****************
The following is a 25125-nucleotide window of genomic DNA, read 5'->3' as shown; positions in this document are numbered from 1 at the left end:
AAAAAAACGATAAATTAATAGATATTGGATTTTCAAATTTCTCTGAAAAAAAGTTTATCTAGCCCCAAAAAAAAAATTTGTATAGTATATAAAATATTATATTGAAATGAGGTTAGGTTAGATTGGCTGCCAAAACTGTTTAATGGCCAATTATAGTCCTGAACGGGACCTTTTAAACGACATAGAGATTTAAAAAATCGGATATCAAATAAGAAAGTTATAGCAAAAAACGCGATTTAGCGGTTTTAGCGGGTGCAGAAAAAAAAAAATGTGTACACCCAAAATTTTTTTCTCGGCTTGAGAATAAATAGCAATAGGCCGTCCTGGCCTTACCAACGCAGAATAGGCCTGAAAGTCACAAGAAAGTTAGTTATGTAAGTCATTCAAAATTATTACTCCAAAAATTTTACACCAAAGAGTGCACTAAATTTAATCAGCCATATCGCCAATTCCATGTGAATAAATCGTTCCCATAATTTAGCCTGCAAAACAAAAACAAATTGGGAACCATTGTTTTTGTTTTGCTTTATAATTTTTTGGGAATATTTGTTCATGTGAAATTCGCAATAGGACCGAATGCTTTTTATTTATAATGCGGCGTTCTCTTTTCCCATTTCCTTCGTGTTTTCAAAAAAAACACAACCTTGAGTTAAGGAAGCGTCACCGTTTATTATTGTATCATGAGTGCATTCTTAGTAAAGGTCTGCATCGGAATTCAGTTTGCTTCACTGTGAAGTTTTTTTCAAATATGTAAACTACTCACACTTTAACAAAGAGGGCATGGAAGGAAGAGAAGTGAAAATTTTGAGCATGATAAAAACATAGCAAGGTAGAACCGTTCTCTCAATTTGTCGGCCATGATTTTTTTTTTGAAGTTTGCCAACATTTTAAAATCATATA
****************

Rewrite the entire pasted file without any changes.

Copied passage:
The following is a 25125-nucleotide window of genomic DNA, read 5'->3' as shown; positions in this document are numbered from 1 at the left end:
AAAAAAACGATAAATTAATAGATATTGGATTTTCAAATTTCTCTGAAAAAAAGTTTATCTAGCCCCAAAAAAAAAATTTGTATAGTATATAAAATATTATATTGAAATGAGGTTAGGTTAGATTGGCTGCCAAAACTGTTTAATGGCCAATTATAGTCCTGAACGGGACCTTTTAAACGACATAGAGATTTAAAAAATCGGATATCAAATAAGAAAGTTATAGCAAAAAACGCGATTTAGCGGTTTTAGCGGGTGCAGAAAAAAAAAAATGTGTACACCCAAAATTTTTTTCTCGGCTTGAGAATAAATAGCAATAGGCCGTCCTGGCCTTACCAACGCAGAATAGGCCTGAAAGTCACAAGAAAGTTAGTTATGTAAGTCATTCAAAATTATTACTCCAAAAATTTTACACCAAAGAGTGCACTAAATTTAATCAGCCATATCGCCAATTCCATGTGAATAAATCGTTCCCATAATTTAGCCTGCAAAACAAAAACAAATTGGGAACCATTGTTTTTGTTTTGCTTTATAATTTTTTGGGAATATTTGTTCATGTGAAATTCGCAATAGGACCGAATGCTTTTTATTTATAATGCGGCGTTCTCTTTTCCCATTTCCTTCGTGTTTTCAAAAAAAACACAACCTTGAGTTAAGGAAGCGTCACCGTTTATTATTGTATCATGAGTGCATTCTTAGTAAAGGTCTGCATCGGAATTCAGTTTGCTTCACTGTGAAGTTTTTTTCAAATATGTAAACTACTCACACTTTAACAAAGAGGGCATGGAAGGAAGAGAAGTGAAAATTTTGAGCATGATAAAAACATAGCAAGGTAGAACCGTTCTCTCAATTTGTCGGCCATGATTTTTTTTTTGAAGTTTGCCAACATTTTAAAATCATATA